Apr 25, 2018 | No Comments | By Michelle Pagano
Congratulations to June K. Wicks, a HEMI Fellow and an assistant professor in the Department of Earth and Planetary Sciences, who published a paper today in Science Advances reporting X-ray diffraction data on iron-silicon alloys at core conditions of “super-Earth” exoplanets.
Using high-powered laser beams, Wicks and her colleagues at Princeton University, Lawrence Livermore National Laboratory, and the University of Rochester have developed techniques to extend X-ray diffraction of solid materials to TPa pressures (1 TPa = 10 million atmospheres). This work represents the highest-pressure X-ray diffraction data ever reported.
With the continued discovery of thousands of planets outside our solar system, an effort that will be extended with instruments such as the James Webb Space Telescope, scientists are eager to learn more about interior structures of these exoplanets. However, in this quest researchers have encountered two major limitations: they have no direct measurements of our own planetary core from which to extrapolate, and interior pressures in super-Earths can reach more than 10 times the pressure at the center of the Earth, well beyond the range of conventional experimental techniques. By using groundbreaking techniques, Wicks and her colleagues have generated the first experimental data on likely constituent core materials at pressures exceeding 1.3 TPa, about three times higher than previous experiments. These data are directly useful for modeling the interior structure of large, rocky exoplanets, which in turn provides insights into the types of planetary architectures that may exist in our galaxy.
Wicks and her colleagues directed a short but intense laser beam onto two iron samples: one alloyed with 7 weight-percent silicon, similar to the modeled composition of Earth’s core, and another with 15 weight-percent silicon, relevant to more silicon-rich planets. They compressed these samples for only a few billionths of a second, but it was just long enough to probe the atomic structure using a pulse of bright X-rays. The resulting diffraction pattern provided information on the density and crystal structure of the iron-silicon alloys, revealing that the crystal structure changed with higher silicon content.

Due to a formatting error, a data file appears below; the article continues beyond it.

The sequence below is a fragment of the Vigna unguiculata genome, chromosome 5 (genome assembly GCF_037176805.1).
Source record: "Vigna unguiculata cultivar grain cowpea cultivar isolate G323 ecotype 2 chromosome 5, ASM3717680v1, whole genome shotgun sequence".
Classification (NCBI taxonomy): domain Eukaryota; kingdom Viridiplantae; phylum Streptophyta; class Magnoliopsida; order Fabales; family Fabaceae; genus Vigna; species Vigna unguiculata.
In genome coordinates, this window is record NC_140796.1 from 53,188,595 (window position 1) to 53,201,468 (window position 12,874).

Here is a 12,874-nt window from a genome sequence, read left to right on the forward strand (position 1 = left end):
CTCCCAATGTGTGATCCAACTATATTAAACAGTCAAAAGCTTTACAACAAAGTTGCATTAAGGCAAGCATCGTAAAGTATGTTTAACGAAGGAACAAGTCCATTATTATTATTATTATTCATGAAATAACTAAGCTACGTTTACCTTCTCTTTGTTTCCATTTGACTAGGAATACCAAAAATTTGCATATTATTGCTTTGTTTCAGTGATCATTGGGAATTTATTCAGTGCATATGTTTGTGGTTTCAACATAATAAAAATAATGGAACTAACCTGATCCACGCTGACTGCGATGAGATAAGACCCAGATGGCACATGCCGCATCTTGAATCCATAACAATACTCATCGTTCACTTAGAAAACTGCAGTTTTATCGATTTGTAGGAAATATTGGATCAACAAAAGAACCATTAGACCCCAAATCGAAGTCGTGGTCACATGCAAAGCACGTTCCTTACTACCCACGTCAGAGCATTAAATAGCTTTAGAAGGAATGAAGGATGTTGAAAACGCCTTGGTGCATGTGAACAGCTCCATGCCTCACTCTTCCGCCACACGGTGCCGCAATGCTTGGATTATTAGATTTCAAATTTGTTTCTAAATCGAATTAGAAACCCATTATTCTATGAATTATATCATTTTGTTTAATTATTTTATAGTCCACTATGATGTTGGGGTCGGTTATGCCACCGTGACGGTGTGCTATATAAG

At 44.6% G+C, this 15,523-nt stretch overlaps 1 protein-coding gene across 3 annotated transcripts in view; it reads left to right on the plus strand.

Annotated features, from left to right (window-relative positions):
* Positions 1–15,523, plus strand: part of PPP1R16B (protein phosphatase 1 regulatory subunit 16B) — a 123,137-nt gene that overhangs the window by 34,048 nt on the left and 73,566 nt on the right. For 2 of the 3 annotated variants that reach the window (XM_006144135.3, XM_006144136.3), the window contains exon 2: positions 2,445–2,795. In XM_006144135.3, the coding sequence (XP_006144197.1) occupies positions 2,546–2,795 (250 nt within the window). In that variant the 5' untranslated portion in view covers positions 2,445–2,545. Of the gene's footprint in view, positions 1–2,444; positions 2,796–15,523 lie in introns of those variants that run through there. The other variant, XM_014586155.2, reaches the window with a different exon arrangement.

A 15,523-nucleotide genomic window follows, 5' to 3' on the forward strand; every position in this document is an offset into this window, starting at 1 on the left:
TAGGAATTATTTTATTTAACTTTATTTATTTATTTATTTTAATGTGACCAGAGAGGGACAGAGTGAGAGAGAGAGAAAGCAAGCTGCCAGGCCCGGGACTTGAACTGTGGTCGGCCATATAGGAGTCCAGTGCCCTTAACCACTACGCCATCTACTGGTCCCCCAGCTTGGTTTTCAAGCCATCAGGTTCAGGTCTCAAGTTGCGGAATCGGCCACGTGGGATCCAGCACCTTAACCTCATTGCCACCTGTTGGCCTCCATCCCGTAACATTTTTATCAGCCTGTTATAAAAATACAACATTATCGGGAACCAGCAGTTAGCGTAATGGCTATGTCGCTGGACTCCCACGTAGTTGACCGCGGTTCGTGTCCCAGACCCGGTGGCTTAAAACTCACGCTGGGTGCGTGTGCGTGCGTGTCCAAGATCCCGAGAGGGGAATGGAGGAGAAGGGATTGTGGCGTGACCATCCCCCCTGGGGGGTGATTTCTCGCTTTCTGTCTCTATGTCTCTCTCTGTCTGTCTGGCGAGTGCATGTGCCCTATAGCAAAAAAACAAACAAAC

The researchers found that at ultrahigh pressures, the lower-silicon alloy organized into a hexagonal close-packed crystal structure, while the higher-silicon alloy adopted body-centered cubic packing.
“This atomic difference has enormous implications,” said Wicks. “Knowledge of the crystal structure is the most fundamental piece of information about the material making up the interior of a planet, as all other physical and chemical properties follow from the crystal structure.”
Future research will investigate how other light elements, such as carbon or sulfur, affect the structure and density of iron at ultrahigh pressure conditions. The researchers also hope to measure other key physical properties of iron alloys, to further constrain models of exoplanets’ interiors.
“Crystal structure and equation of state of Fe-Si alloys at super-Earth core conditions,” by June Wicks, Raymond Smith, Dayne Fratanduono, Federica Coppari, Richard Kraus, Matthew Newman, J. Ryan Rygg, Jon Eggert and Thomas Duffy was published April 25 in Science Advances. The research was funded by the National Nuclear Security Administration through the National Laser Users’ Facility Program (contract nos. DE-NA0002154 and DE-NA0002720) and the Laboratory Directed Research and Development Program at Lawrence Livermore National Laboratory (project no. 15-ERD-012).